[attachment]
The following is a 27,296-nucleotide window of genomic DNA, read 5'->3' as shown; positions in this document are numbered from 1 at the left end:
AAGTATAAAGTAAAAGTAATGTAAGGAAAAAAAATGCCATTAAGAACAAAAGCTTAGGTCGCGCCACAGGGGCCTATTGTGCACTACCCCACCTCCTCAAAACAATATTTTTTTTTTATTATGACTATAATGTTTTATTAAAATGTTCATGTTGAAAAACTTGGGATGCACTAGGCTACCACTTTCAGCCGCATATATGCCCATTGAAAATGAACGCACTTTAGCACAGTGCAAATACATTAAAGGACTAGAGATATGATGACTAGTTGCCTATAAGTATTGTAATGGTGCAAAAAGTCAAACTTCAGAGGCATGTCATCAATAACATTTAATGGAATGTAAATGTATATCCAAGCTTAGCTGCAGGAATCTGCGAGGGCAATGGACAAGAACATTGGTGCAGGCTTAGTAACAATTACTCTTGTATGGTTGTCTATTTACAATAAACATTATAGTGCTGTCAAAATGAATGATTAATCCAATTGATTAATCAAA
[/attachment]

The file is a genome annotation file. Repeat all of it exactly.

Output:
The following is a 27,296-nucleotide window of genomic DNA, read 5'->3' as shown; positions in this document are numbered from 1 at the left end:
AAGTATAAAGTAAAAGTAATGTAAGGAAAAAAAATGCCATTAAGAACAAAAGCTTAGGTCGCGCCACAGGGGCCTATTGTGCACTACCCCACCTCCTCAAAACAATATTTTTTTTTTATTATGACTATAATGTTTTATTAAAATGTTCATGTTGAAAAACTTGGGATGCACTAGGCTACCACTTTCAGCCGCATATATGCCCATTGAAAATGAACGCACTTTAGCACAGTGCAAATACATTAAAGGACTAGAGATATGATGACTAGTTGCCTATAAGTATTGTAATGGTGCAAAAAGTCAAACTTCAGAGGCATGTCATCAATAACATTTAATGGAATGTAAATGTATATCCAAGCTTAGCTGCAGGAATCTGCGAGGGCAATGGACAAGAACATTGGTGCAGGCTTAGTAACAATTACTCTTGTATGGTTGTCTATTTACAATAAACATTATAGTGCTGTCAAAATGAATGATTAATCCAATTGATTAATCAAA